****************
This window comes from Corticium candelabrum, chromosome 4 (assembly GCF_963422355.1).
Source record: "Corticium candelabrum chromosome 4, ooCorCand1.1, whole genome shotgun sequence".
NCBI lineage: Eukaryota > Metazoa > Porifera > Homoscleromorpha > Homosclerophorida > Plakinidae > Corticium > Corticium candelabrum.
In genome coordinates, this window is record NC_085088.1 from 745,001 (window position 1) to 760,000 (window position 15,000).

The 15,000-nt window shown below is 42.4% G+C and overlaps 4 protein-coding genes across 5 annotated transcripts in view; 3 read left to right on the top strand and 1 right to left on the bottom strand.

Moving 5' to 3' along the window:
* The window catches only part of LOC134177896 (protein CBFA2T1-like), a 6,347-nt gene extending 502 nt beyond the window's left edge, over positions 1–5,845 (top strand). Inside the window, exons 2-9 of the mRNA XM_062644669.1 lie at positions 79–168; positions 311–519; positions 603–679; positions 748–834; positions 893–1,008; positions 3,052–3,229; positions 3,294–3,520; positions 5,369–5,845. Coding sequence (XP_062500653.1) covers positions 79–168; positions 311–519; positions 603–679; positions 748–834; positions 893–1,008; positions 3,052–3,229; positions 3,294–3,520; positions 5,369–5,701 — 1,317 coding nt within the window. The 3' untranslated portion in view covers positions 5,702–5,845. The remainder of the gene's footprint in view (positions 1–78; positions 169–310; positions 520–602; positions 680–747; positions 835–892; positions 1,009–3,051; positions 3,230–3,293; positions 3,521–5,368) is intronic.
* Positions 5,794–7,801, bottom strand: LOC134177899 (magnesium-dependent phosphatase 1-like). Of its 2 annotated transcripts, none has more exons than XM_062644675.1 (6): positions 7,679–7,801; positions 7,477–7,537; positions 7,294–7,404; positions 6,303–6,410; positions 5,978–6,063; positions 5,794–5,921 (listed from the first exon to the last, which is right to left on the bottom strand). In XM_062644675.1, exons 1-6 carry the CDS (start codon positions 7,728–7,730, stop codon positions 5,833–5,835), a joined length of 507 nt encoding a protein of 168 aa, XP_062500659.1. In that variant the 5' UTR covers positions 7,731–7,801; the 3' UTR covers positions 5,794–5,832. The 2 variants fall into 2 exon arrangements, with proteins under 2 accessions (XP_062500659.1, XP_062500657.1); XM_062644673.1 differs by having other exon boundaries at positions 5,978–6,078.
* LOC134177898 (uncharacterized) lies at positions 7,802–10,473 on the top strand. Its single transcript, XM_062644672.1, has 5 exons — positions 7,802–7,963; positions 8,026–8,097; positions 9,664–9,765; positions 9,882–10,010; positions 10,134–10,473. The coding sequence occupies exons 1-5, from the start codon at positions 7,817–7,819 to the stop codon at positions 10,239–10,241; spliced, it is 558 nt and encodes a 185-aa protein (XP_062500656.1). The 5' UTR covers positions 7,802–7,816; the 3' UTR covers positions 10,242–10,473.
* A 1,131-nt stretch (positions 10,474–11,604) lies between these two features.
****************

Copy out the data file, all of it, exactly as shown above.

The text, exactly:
This window comes from Corticium candelabrum, chromosome 4 (assembly GCF_963422355.1).
Source record: "Corticium candelabrum chromosome 4, ooCorCand1.1, whole genome shotgun sequence".
NCBI lineage: Eukaryota > Metazoa > Porifera > Homoscleromorpha > Homosclerophorida > Plakinidae > Corticium > Corticium candelabrum.
In genome coordinates, this window is record NC_085088.1 from 745,001 (window position 1) to 760,000 (window position 15,000).

The 15,000-nt window shown below is 42.4% G+C and overlaps 4 protein-coding genes across 5 annotated transcripts in view; 3 read left to right on the top strand and 1 right to left on the bottom strand.

Moving 5' to 3' along the window:
* The window catches only part of LOC134177896 (protein CBFA2T1-like), a 6,347-nt gene extending 502 nt beyond the window's left edge, over positions 1–5,845 (top strand). Inside the window, exons 2-9 of the mRNA XM_062644669.1 lie at positions 79–168; positions 311–519; positions 603–679; positions 748–834; positions 893–1,008; positions 3,052–3,229; positions 3,294–3,520; positions 5,369–5,845. Coding sequence (XP_062500653.1) covers positions 79–168; positions 311–519; positions 603–679; positions 748–834; positions 893–1,008; positions 3,052–3,229; positions 3,294–3,520; positions 5,369–5,701 — 1,317 coding nt within the window. The 3' untranslated portion in view covers positions 5,702–5,845. The remainder of the gene's footprint in view (positions 1–78; positions 169–310; positions 520–602; positions 680–747; positions 835–892; positions 1,009–3,051; positions 3,230–3,293; positions 3,521–5,368) is intronic.
* Positions 5,794–7,801, bottom strand: LOC134177899 (magnesium-dependent phosphatase 1-like). Of its 2 annotated transcripts, none has more exons than XM_062644675.1 (6): positions 7,679–7,801; positions 7,477–7,537; positions 7,294–7,404; positions 6,303–6,410; positions 5,978–6,063; positions 5,794–5,921 (listed from the first exon to the last, which is right to left on the bottom strand). In XM_062644675.1, exons 1-6 carry the CDS (start codon positions 7,728–7,730, stop codon positions 5,833–5,835), a joined length of 507 nt encoding a protein of 168 aa, XP_062500659.1. In that variant the 5' UTR covers positions 7,731–7,801; the 3' UTR covers positions 5,794–5,832. The 2 variants fall into 2 exon arrangements, with proteins under 2 accessions (XP_062500659.1, XP_062500657.1); XM_062644673.1 differs by having other exon boundaries at positions 5,978–6,078.
* LOC134177898 (uncharacterized) lies at positions 7,802–10,473 on the top strand. Its single transcript, XM_062644672.1, has 5 exons — positions 7,802–7,963; positions 8,026–8,097; positions 9,664–9,765; positions 9,882–10,010; positions 10,134–10,473. The coding sequence occupies exons 1-5, from the start codon at positions 7,817–7,819 to the stop codon at positions 10,239–10,241; spliced, it is 558 nt and encodes a 185-aa protein (XP_062500656.1). The 5' UTR covers positions 7,802–7,816; the 3' UTR covers positions 10,242–10,473.
* A 1,131-nt stretch (positions 10,474–11,604) lies between these two features.